8.     Social Media Campaigns Grow Up - Will we stop hearing the word "viral" in 2010? I doubt it, but we can hope to hear it a whole lot less. I think the social media landscape is littered with enough failed viral efforts that most sane marketers and agencies will stop thinking  that social media as "free." There is a formula and a science to making social media efforts work. Dedicated resources, measurement of the right things, and adapting to what is learned will make social efforts more stable.

9.     Real-Time Search - This is perhaps the most "bleeding edge" of any of the trends/issues facing marketers in 2010, but I do believe it is one that can have a major impact -- and very quickly. The simple fact is that as real-time search improves, so does people's ability to get real-time, unfiltered feedback from peers on products and services. It will be much harder for brands to control or manage their reputation, as with review sites. Instead, brands will need to turn to strategies that encourage positive conversations to balance out the inevitable bad.

10.  Whatcha Got? I figured I'd leave the 10th open and hear what you all think. Drop me a line on Twitter at and/or add your thoughts to the comments on the Spin board below.

Have a great New Year's, everyone! Thanks for reading in 2009, and here's to an exciting 2010!

13 comments about "10 Things Changing Marketing In 2010".
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  1. Barry Schwartz from Schwartz PR Associates, Inc., December 22, 2009 at 1 p.m.

    Great piece....and my vote for #10 is the increasing importance of research, which is now covering everything from shopper insights to multicultural to 360 media and marketing to WOM to Listening and more. Those ad agencies and advertisers without it in their tool kit will be left behind.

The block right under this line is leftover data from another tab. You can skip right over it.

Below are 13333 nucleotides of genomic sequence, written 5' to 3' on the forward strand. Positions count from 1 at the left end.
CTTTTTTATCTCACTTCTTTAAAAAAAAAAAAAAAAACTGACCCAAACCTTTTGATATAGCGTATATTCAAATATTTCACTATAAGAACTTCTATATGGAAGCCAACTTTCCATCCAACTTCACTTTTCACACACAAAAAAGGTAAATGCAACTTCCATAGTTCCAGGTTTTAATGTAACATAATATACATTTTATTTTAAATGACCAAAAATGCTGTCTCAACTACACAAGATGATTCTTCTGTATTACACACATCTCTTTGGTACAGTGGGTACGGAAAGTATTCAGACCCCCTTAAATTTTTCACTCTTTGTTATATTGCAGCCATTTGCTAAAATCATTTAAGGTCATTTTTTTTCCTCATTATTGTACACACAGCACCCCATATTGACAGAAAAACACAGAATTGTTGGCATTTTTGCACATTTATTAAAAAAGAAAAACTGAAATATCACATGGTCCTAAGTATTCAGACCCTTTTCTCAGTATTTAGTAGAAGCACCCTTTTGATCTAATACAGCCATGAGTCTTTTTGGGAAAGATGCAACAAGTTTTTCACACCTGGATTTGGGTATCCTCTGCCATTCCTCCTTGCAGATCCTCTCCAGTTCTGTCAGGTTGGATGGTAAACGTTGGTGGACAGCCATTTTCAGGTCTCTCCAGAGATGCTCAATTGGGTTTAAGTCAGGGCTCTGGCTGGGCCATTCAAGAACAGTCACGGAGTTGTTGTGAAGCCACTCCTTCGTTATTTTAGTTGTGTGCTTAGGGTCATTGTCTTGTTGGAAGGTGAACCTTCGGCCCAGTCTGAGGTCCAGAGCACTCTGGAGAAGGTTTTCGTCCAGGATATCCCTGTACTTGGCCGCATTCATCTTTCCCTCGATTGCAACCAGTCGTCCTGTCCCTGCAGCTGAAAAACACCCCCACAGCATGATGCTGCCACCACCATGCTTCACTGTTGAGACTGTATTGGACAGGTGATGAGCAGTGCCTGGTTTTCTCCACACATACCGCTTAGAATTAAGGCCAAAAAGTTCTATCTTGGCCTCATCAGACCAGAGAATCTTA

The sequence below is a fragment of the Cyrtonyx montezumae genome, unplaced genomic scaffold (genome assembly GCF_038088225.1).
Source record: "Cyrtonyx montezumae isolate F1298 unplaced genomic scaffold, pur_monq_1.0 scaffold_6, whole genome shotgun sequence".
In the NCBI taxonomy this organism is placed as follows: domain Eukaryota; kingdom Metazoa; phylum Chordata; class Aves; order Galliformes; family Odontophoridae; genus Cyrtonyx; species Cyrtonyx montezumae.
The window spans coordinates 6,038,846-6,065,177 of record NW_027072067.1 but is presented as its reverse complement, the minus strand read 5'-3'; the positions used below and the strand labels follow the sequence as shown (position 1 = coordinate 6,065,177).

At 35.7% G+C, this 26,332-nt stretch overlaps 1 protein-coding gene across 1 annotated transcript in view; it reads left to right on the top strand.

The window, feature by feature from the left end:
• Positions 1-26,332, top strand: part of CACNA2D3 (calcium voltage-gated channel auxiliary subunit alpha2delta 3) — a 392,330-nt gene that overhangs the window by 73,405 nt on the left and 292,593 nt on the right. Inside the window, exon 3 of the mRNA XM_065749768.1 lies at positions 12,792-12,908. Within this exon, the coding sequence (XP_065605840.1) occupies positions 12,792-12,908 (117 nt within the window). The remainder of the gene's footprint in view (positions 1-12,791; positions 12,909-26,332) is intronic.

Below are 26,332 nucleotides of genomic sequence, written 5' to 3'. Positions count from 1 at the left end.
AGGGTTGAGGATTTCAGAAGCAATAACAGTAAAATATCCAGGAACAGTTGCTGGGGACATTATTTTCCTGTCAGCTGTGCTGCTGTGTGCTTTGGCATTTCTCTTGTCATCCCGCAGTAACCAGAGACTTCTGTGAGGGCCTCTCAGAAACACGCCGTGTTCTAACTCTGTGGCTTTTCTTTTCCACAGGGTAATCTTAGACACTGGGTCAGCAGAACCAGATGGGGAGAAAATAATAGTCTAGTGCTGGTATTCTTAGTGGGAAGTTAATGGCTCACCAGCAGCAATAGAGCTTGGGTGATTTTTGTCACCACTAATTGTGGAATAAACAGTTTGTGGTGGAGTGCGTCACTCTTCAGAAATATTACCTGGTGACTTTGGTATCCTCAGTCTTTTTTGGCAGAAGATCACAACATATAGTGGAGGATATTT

2. Diane Politi from Reel Centric, December 22, 2009 at 2:31 p.m.

    Good read, and I appreciat the insights! My #10 would be that with more video content going on the web daily, video advertising will start to exlipse other forms of online advertising. Todd Sacerdoti, CEO and founder or Bright Roll, just wrote a great piece on the topic on December 10, "All Great Internet Companies Will Either Build or Buy a Video Network". Like Todd, I have a vested interest in seeing online video thrive, but all the research I read bears it out. Happy Holidays!

  3. Michael Senno from New York University, December 22, 2009 at 3:20 p.m.

    Good insight, but I still feel that before any of these have a meaningful effect on the overall marketing spend or sales numbers a meaningful, de facto standard metric to quantify the marketing concepts above must emerge. Without a useful metric, we may see more cause marketing because its good PR and its cheaper (usually) than buying a Super Bowl ad....but does it have any impact on the bottom line, does social media help brands. Show me the standard metric.

  4. Katie Smillie from, December 22, 2009 at 4:51 p.m.

    Good stuff here! I would say for #10 that social media is infiltrating and changing online advertising. The goals for online advertisers used to be to crate big flashy ads that captured eyeballs. Now the objectives are shifting and ads are now trying to inspire you to take action, particulary by using social media to spread brand messages to friends and networks.

    Also geotargetting is going to get huge in 2010 -- related to your #1 (mobile) and #7 (local). Location is becoming a key data point that maketers can't ignore.

  5. Jay Goss from Mogreet, December 22, 2009 at 5:36 p.m.